The US Industrial economy continued to slowly push ahead last week (if pipeline scheduling is correct), amidst continuing robust consumer spending.
The Production Index (In terms of its 28-day moving average of gas-flow scheduling into US industrial facilities) advanced for the third week in a row to a record 121.4 (from last weeks 121.2). In its dailies (See the "Part 7" posts on the Investor Village site) the index was again volatile throughout the week but softened late.
The Consumption Index also rose (for its second week in a row) to 144.2 (from last weeks 142.9, and just shy of its record 146.5 high). In its dailies the measure (contrary to the Production Index) softened early and firmed late-week.
The Inventories measure (the cumulative weekly difference between the Production Index and the Consumption Index) continued in its long-term decline.
Overall, the recovery appears strongly supported for the time being by buoyant consumer-spending, an uncharacteristically-large lead in the Consumption Index over the Production Index, and continuing declines in the Inventories measure.
Concerns still center mostly on the strength of the food group (a contra-indicator to consumption), suggesting a shallowness to the recovery in spite of its apparent breadth (suggested in the gas flows).
Another concern is the continual foot-dragging (in the business end of society) implied by the slowness in response of the Production Index, which I think (in spite of Novembers elections) belies continuing nervousness in the productive end of society (not good when you want businesses to hire to bring that 9%-ish unemployment rate down).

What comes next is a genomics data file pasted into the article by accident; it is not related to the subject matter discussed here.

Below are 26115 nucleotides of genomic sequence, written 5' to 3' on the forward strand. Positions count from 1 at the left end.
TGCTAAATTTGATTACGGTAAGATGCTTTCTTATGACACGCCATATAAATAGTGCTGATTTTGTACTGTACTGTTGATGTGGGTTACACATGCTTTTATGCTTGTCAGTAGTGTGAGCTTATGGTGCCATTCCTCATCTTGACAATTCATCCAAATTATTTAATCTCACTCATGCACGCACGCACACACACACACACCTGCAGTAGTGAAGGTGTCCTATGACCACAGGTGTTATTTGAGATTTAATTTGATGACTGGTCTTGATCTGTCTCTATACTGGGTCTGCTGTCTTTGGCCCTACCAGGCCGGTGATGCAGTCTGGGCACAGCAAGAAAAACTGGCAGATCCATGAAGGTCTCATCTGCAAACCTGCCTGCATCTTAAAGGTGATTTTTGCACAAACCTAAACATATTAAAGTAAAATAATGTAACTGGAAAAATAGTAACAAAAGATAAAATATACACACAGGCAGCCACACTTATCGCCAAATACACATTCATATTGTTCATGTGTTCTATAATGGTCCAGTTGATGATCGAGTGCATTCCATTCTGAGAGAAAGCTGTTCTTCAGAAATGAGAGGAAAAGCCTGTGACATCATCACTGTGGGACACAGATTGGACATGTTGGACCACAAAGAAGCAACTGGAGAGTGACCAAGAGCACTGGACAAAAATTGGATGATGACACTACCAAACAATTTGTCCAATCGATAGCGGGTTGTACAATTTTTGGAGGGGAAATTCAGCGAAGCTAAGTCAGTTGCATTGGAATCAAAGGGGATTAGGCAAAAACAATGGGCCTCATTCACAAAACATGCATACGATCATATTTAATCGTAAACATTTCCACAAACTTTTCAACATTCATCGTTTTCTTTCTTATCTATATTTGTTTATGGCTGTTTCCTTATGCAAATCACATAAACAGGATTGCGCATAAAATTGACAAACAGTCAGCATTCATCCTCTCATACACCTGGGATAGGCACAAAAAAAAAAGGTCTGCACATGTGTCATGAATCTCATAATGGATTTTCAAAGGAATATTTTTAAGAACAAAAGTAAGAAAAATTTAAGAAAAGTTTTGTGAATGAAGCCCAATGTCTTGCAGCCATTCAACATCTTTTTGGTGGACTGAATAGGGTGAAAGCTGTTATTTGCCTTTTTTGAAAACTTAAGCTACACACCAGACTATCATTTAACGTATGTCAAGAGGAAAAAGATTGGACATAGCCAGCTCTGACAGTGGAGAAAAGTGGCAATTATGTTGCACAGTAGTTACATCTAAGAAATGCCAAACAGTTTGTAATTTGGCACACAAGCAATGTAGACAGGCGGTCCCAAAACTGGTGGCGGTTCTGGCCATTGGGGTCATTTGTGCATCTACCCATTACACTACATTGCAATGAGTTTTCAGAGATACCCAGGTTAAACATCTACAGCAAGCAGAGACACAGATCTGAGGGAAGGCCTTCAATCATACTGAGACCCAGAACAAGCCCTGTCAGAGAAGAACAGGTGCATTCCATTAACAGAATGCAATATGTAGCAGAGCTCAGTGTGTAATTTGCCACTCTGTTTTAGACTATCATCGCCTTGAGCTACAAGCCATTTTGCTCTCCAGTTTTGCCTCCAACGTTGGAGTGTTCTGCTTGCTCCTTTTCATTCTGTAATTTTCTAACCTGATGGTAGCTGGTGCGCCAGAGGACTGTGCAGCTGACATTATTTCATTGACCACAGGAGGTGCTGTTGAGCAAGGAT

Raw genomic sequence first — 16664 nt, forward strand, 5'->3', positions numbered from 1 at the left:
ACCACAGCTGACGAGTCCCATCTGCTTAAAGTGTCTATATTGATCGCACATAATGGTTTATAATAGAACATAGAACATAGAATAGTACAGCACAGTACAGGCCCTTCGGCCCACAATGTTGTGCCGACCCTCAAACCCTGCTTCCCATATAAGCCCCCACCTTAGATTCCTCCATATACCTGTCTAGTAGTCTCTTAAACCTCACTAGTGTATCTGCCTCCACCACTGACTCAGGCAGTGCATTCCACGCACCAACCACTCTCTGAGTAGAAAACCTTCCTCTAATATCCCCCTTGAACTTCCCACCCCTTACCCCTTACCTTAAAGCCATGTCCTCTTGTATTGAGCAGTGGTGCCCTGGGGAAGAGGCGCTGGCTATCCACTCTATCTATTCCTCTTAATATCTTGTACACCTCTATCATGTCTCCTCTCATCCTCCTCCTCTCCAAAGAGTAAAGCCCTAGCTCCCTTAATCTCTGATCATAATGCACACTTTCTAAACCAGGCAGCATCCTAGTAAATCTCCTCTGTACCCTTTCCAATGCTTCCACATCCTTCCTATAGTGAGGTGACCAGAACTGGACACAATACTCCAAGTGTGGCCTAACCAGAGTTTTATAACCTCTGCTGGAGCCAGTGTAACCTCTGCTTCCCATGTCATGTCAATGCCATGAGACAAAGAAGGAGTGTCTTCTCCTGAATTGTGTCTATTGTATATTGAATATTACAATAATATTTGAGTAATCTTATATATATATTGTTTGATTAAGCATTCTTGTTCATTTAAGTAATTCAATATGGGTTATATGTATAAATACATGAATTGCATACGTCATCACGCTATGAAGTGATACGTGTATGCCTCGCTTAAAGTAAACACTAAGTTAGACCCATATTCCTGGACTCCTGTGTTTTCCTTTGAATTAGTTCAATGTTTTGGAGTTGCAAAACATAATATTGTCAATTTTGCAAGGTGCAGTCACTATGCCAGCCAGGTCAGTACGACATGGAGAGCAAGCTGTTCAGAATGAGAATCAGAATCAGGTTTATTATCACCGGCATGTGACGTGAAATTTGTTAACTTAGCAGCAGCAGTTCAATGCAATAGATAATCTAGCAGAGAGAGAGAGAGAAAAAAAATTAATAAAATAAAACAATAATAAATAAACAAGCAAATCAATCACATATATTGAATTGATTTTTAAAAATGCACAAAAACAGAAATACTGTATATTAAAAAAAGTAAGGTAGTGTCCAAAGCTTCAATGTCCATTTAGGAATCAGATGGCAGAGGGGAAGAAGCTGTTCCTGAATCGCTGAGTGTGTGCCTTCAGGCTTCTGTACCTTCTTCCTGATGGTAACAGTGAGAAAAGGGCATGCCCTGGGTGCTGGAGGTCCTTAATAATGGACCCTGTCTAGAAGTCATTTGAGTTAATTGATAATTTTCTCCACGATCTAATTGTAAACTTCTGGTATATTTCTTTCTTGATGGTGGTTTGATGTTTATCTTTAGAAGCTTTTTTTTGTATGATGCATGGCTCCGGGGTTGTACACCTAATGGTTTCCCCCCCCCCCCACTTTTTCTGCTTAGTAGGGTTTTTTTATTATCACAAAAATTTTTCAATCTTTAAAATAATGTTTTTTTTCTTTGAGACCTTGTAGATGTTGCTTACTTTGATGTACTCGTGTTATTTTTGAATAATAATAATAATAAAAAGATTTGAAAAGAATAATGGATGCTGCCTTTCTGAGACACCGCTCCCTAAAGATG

On the table (for that productive end of society) the past couple of weeks is the Republicans attempt for a repeal vote on the recent health care reform bill in the Senate (The US house, now dominated by newly-elected Republicans, already voted to repeal).
The whole process is fraught with risk at both ends. If the repeal-vote fails, it's another blow to business confidence. If they actually repeal, it's a potential larger blow to consumer-confidence. And if consumers get a whiff of higher medical expenses anywhere throughout the process and start to cut back other spending to accommodate it, 12% unemployment here we come.
It's an issue that I wish would go away for a while. Or perhaps even better... be shelved for a couple months so that cooler political heads could sort through the whole mess. President Obama and Republicans were able to put together a last minute compromise on taxes & unemployment late last year that (by the look of the gas-flows) kept Novembers "Micro-recession" from becoming real.
And with that frighteningly-strong food group (as mentioned above), small things (like brief market pull-backs) could potentially ignite consumer-fear quickly.
For the moment (all things considered) the economy remains (for the moment) underpinned by gas-flow-suggested fundamentals, and should (assuming none of these worries pop up) continue to slowly advance.